MA 231: LAB 1
Another Numerical Method Lab
This lab is due Tuesday, September 23, in class. Late labs will not be graded. You may use any technology that you have available: a spreadsheet, Mathematica, Matlab, programmable calculator, etc. You will be graded on exactly what is asked for in the instructions below. You need not turn in any additional data, graphs, paragraphs, etc. You should submit only what is called for, and in the order the questions are asked. Remember that you will be graded on your use of English, including spelling, punctuation, logic, as well as the mathematics.
IMPORTANT: The work you submit should be your own and nobody else's. Any exceptions to this will be dealt with harshly.
Your goal in this lab is to develop a numerical algorithm for approximating solutions to differential equations that works a little better than Euler's method. After you develop the required formulas, you will then compare the results to those obtained by Euler's method for a given differential equation and for several different step sizes.
Here is a qualitative description of the new method. READ THIS CAREFULLY. Your job is to translate this description into mathematical formulas. Suppose you start with the initial value problem
Your goal is to obtain an iterative scheme just as in Euler's method that produces a sequence of values (tn, yn) that approximates the solution to the given initial value problem.
As with Euler's method, the new method begins with t0 = 0 and y0, the given initial value for the solution. We start with a given step size, say Delta t, and then we obtain tn+1 in the usual way by simply adding Delta t to tn.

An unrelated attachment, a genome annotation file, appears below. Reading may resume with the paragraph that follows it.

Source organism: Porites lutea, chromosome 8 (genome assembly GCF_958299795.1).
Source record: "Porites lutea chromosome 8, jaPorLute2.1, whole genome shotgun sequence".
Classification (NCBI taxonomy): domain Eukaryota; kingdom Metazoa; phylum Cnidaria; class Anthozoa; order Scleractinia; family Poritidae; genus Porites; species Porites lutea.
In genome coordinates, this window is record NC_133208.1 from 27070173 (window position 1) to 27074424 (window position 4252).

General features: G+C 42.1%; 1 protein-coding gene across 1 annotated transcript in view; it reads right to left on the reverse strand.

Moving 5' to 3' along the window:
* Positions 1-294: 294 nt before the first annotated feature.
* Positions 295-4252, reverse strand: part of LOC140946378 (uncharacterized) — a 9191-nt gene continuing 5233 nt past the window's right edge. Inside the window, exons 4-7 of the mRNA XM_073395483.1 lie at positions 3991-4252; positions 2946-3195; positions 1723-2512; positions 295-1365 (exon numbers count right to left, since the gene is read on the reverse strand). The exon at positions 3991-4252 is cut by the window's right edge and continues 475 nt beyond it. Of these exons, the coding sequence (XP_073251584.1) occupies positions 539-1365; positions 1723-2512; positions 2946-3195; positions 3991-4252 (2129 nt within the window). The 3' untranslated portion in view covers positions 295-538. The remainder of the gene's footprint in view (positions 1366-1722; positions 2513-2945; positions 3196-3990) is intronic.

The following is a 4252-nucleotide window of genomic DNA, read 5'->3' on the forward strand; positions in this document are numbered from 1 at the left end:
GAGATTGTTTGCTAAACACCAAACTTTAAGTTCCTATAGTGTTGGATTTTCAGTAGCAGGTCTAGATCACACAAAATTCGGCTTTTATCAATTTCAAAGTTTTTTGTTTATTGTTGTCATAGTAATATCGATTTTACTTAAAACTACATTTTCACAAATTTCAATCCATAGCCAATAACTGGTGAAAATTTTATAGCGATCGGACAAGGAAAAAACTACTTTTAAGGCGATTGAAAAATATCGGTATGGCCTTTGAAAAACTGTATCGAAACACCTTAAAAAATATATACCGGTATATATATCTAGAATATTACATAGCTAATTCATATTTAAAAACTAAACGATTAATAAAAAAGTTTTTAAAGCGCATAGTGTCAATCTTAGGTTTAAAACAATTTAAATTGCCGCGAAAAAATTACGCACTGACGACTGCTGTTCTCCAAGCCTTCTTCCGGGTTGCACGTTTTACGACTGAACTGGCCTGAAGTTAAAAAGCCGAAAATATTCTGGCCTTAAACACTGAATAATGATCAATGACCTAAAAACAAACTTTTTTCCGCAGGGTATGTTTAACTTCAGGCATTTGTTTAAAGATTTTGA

To obtain yn+1 we modify Euler's method as follows. Be careful: you must read this very carefully to succeed. We will draw a straight line through the point (tn,yn) which will be different from the line we used in Euler's method. Then, as before, yn+1 will be obtained as the y-coordinate of the point on this line directly over t = tn+1. So all we need to do is tell you the slope of this straight line, then you can figure out what yn+1 is. The slope will be the average of the slopes of two straight lines. The first of these two lines is that given by Euler's method through the point A given by (tn,yn). This slope is given by the slope field at that point. The second straight line is displayed in this picture:
That is, the second straight line has slope given by the slope field, not at (tn,yn), but rather at the point on the first line directly over tn+1 (the point marked B in the picture). For your lab assignment, please answer each of the following questions in order. The dotted line in this picture then represents the average of these two slopes, i.e., the slope that you want.
1. This question should be answered BEFORE turning to technology. First give the formula you use to obtain yn+1 for the numerical solution of the initial value problem
WARNING: Make sure that your answer here conforms to the instructions above. Otherwise it will be impossible to go on, since you have the wrong formula.
2. Now use the formula you derived in question 1 to approximate the value of y(1) the initial value problem
3. Now repeat the previous question, this time using Euler's method rather than the new method.
4. What is the actual value for y(1)? That is, find the real solution to the differential equation and then compute y(1)
5. Which numerical method yields the better approximation?
6. Now repeat questions 2 and 3, this time with Delta t = 0.01. This time you should calculate y0 through y100 using both Euler's method and your new method. Simply list the last term for each method on your report, not all 100 terms. Again, which yields a better approximation?
7. Now compare the errors made in both numerical solutions. In an essay, discuss the question: How does changing the step size in both methods affect the error? More precisely, if you change the step size by a certain factor, how does the step size change in each method? You will need to perform several more experiments similar to those in questions 2-6 above. Use the same differential equation but different step sizes.